Uhlan Regiment No. 1 (Merveldt) [Nappy Cavalry Project Regiment #32]

My 32nd regiment in the Napoleonic Cavalry Project reaches its completion with the basing of Merveldt’s Uhlans (Uhlan Regiment No.1). The figures are by Mars about whom’s merits I discussed in a recent post.

I won’t pretend that they were the easiest paint, and I can’t exactly say that they’re perfection incarnate, but I do reckon I’m satisfied with the end result! It’s good to have some Austrians as part of the project at last.

The most tricky aspect of the figures was perhaps the attachment of the lances to the figures. The hands were very indistinct and so I simply attached some old Esci Polish Lancers versions to the hand area with a blob of glue. Job done.

The curious horse poses allow for only certain figure combinations. Hence, one horse appears to be charging hard into the ground, presumably felled by a bullet. The only figure which satisfactorily sits with this equine this the man leaning backwards in a kind of counter-balance. Three of these figures means that a quarter of my regiment is in the process of being felled by a volley! It makes for a unique, dramatic and interesting pose, though.

The rearing horse allows for two standing figures, who, in another pleasing pose, appear to be desperately holding on to their agitated mount by the bridle. This was likely a not uncommon situation in battle.

A spare figure without any horses left to hold I simply gave a lance to, thrusting his weapon in the air and urging his comrades on… or perhaps admiring it… or waving it for attention… OK, possibly an unconvincing pose!

“Hang on, this looks like an Esci lance to me…”

Austrian Uhlan officers would not have had lances and so I’ve attached a sword which came with the Mars set to one of my officers but left the other simply gesturing heroically to his men. They have black pouch belts with gold edging.

The remaining figures include this one urging his horse forward and thrusting the lance.

Also, there is the figure with his arm held high in the air. Another slightly curious gesture, but not a bad one by any means once the lance is attached.

So that concludes regiment number 32 in the old ‘NCP’. Slated as the next regiment in the endless project are some figures which may see me make a return to painting some French cavalry. More on this anon. Until then, I continue the tradition of a sort-of-biography of the latest completed regiment.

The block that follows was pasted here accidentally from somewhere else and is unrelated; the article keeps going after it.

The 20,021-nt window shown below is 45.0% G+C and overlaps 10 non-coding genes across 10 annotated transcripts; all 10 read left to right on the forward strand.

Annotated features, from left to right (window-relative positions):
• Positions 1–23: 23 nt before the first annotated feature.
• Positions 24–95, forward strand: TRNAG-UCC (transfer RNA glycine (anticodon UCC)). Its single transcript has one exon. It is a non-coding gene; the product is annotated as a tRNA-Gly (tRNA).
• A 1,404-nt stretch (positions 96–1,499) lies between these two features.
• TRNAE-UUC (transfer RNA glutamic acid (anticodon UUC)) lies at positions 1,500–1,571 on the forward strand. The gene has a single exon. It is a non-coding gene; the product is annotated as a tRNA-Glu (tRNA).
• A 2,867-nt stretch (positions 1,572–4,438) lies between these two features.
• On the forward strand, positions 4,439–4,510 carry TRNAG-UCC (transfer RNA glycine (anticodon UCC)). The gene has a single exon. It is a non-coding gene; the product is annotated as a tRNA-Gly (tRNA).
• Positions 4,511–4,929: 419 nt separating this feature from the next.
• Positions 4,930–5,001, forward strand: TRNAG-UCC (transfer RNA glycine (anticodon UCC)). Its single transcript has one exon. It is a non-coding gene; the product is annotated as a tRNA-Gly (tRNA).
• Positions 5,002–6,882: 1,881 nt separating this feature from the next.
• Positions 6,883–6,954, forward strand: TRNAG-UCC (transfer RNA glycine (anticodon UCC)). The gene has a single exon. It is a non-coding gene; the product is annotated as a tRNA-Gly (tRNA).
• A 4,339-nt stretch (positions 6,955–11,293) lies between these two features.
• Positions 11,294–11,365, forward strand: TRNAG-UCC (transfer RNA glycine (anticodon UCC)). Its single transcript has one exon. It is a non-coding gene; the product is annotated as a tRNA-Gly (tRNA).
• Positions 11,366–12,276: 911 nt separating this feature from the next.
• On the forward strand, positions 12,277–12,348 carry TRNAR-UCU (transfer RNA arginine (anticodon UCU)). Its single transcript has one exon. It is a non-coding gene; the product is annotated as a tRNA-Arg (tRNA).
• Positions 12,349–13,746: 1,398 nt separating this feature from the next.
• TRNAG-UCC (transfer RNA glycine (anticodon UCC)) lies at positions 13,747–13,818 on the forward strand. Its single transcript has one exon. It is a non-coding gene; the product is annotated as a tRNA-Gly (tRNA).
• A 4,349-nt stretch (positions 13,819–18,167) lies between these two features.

Regimental Biography: Uhlan Regiment No. 1 (Merveldt) [Austria]

Austrian Uhlans were effectively Polish lancers and were dressed as such. Their country came under the leadership of the Habsburgs after 1772 when that empire gained part of the territory (Galicia). The first uhlan unit, the “Uhlan Pulk” was raised in 1784 with 600 men intended for use against a rebellion in the Netherlands. Later it was renamed the “Uhlan Freicorps”.

A Richard Knotel illustration of a Merveldt Uhlan in 1813.

In 1785, this unit was sent to Vienna and broken up into various uhlan units attached to a variety of chevaux-leger regiments. The first Uhlan Regiment, No.1, was raised on 1 November 1791 from those Uhlans existing in the Kaiser, Karaiczai, Lobkowitz and Levenehr chevaux-leger regiments.

Austrian 2nd Uhlans. Watercolour by French military artist, Henri Boisselier an example of which can be found at: https://repository.library.brown.edu/studio/item/bdr:248368/

This 1st regiment of Uhlans were known as Merveldt’s Uhlans in 1796, after the regiment’s proprietor (a position similar to that of honorary colonel), Maximilian, Count von Merveldt. Merveldt garnered considerable experience in the Revolutionary and Napoleonic wars against the French and he was considered a very able commander of cavalry, rising to the rank of general.

The No.1 regiment’s headquarters moved over the years, in 1791 it was based in Sárospatak in Hungary, ending the Napoleonic wars in St. Floeian, near Linz. It’s recruiting area was Galicia and most of the uhlans therefore were made up of either ethnic Polish or Ukrainian men.

Preben Kannik’s fabulous illustration of a wounded man of the Austrian Merveldt’s 1st Uhlan Regiment.